“It feels amazing,’’ Blair said after defeating Cluff 1 up on the final hole. “It’s been a long time coming. It’s been a big growing process. I could see how close I was every time. It’s an honor to be able to win.’’

This time Blair didn’t have to face Chugg, who was eliminated in the quarterfinals by Weber State golfer Emily Podlesny, who knocked off the reigning champ with a come-from-behind 2 up victory.

In her quarterfinal match with Tara Green, Blair struggled to win 1 up, then faced Garner, who had beaten Blair by nine shots in the medal portion of the tournament earlier in the week. But Blair took the lead for good at the eighth hole and never looked back, closing out Garner at the 17th hole.

That left only Cluff in her way of a State Amateur title.

The 22-year-old Cluff, who had played for Weber State and worked at the Ogden Country Club in the summer, surprised many folks by making it to the finals, although she did have a home-course advantage over most of the field. She edged Sadie Palmer 1 up in the quarterfinals, then beat her former teammate Podlesny in the semifinals by the same margin.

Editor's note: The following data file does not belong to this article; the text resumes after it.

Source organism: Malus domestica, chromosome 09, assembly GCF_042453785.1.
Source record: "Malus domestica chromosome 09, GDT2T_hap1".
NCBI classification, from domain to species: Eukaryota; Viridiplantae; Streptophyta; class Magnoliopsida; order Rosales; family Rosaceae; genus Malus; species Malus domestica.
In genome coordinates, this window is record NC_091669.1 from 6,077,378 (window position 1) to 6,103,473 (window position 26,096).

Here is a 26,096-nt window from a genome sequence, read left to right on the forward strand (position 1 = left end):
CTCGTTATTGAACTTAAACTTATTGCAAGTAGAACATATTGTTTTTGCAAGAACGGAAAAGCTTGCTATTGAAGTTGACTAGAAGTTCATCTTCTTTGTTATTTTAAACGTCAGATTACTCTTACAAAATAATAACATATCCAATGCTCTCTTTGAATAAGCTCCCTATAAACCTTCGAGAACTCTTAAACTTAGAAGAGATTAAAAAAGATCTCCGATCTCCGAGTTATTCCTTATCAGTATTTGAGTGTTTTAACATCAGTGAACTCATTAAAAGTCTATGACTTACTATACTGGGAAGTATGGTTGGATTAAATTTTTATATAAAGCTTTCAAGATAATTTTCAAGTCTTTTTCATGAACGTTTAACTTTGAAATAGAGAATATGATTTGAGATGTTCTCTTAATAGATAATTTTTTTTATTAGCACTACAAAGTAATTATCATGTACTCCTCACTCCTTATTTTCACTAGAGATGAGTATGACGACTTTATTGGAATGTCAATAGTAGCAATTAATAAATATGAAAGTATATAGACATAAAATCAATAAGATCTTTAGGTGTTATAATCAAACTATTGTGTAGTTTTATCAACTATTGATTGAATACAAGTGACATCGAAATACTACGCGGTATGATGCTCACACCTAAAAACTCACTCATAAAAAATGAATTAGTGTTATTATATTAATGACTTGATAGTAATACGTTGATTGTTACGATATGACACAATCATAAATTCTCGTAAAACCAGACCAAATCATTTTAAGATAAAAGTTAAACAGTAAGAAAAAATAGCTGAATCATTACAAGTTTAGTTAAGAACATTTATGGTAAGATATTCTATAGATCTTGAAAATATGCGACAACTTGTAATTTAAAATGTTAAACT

Cluff later admitted she even surprised herself by making the finals and at first she played like she didn’t deserve to be there, by falling behind Blair by four holes with just six to play. That’s when she made her move, making birdies at 13, 15 and 16 to pull within one and then winning No. 17 with a par, when Blair made an uncharacteristic 3-putt for bogey.

That evened the match going into the par-3 18th hole where each player had the chance to win or force the match into extra holes.